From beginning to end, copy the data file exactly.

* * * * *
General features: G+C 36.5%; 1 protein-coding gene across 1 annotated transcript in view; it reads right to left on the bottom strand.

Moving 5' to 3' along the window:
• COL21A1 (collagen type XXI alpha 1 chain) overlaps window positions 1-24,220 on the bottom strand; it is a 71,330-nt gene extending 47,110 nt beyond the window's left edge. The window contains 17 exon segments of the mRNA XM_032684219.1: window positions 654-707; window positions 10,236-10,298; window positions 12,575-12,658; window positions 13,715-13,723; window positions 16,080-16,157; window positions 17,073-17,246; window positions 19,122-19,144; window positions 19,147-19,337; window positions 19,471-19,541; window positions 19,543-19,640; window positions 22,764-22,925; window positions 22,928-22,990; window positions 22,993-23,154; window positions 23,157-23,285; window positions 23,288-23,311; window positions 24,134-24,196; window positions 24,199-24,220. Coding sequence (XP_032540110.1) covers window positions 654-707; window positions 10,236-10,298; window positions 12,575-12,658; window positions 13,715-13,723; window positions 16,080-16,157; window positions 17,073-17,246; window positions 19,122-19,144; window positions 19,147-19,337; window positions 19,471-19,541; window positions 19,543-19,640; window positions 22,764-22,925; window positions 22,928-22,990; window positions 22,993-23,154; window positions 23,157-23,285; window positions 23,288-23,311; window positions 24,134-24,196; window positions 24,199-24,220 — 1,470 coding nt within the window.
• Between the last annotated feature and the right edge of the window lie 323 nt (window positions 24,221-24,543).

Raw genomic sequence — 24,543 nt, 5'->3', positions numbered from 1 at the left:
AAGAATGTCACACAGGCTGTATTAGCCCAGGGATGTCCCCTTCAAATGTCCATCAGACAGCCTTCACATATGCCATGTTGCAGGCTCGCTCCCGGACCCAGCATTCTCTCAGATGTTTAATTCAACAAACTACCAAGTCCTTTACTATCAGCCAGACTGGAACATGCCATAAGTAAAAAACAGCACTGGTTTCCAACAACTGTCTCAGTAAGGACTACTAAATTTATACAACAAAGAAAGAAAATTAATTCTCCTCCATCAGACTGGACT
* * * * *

General features: G+C 36.5%; 1 protein-coding gene across 1 annotated transcript in view; it reads right to left on the bottom strand.

Moving 5' to 3' along the window:
• COL21A1 (collagen type XXI alpha 1 chain) overlaps window positions 1-24,220 on the bottom strand; it is a 71,330-nt gene extending 47,110 nt beyond the window's left edge. The window contains 17 exon segments of the mRNA XM_032684219.1: window positions 654-707; window positions 10,236-10,298; window positions 12,575-12,658; window positions 13,715-13,723; window positions 16,080-16,157; window positions 17,073-17,246; window positions 19,122-19,144; window positions 19,147-19,337; window positions 19,471-19,541; window positions 19,543-19,640; window positions 22,764-22,925; window positions 22,928-22,990; window positions 22,993-23,154; window positions 23,157-23,285; window positions 23,288-23,311; window positions 24,134-24,196; window positions 24,199-24,220. Coding sequence (XP_032540110.1) covers window positions 654-707; window positions 10,236-10,298; window positions 12,575-12,658; window positions 13,715-13,723; window positions 16,080-16,157; window positions 17,073-17,246; window positions 19,122-19,144; window positions 19,147-19,337; window positions 19,471-19,541; window positions 19,543-19,640; window positions 22,764-22,925; window positions 22,928-22,990; window positions 22,993-23,154; window positions 23,157-23,285; window positions 23,288-23,311; window positions 24,134-24,196; window positions 24,199-24,220 — 1,470 coding nt within the window.
• Between the last annotated feature and the right edge of the window lie 323 nt (window positions 24,221-24,543).

Raw genomic sequence — 24,543 nt, 5'->3', positions numbered from 1 at the left:
AAGAATGTCACACAGGCTGTATTAGCCCAGGGATGTCCCCTTCAAATGTCCATCAGACAGCCTTCACATATGCCATGTTGCAGGCTCGCTCCCGGACCCAGCATTCTCTCAGATGTTTAATTCAACAAACTACCAAGTCCTTTACTATCAGCCAGACTGGAACATGCCATAAGTAAAAAACAGCACTGGTTTCCAACAACTGTCTCAGTAAGGACTACTAAATTTATACAACAAAGAAAGAAAATTAATTCTCCTCCATCAGACTGGACT